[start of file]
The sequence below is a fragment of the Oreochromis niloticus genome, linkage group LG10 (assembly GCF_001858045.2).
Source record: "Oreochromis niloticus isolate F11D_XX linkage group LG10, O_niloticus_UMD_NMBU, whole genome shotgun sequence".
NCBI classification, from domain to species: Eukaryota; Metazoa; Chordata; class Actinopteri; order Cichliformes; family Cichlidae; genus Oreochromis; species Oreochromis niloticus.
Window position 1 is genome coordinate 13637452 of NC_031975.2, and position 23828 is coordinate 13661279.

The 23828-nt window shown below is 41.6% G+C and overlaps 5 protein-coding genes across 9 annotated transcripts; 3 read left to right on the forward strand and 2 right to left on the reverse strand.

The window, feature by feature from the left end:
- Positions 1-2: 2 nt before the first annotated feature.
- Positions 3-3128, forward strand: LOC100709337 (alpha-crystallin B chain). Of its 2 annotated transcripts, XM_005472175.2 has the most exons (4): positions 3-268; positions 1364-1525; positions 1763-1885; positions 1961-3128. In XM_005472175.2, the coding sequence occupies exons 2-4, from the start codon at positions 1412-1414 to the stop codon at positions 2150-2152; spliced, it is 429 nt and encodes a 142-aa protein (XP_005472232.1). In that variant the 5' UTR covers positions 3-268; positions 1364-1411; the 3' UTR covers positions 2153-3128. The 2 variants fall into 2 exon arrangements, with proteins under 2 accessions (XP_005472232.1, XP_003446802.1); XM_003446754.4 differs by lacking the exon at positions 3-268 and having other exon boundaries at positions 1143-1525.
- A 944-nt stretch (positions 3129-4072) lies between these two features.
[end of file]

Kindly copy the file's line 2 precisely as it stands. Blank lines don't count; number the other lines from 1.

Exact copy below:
Source record: "Oreochromis niloticus isolate F11D_XX linkage group LG10, O_niloticus_UMD_NMBU, whole genome shotgun sequence".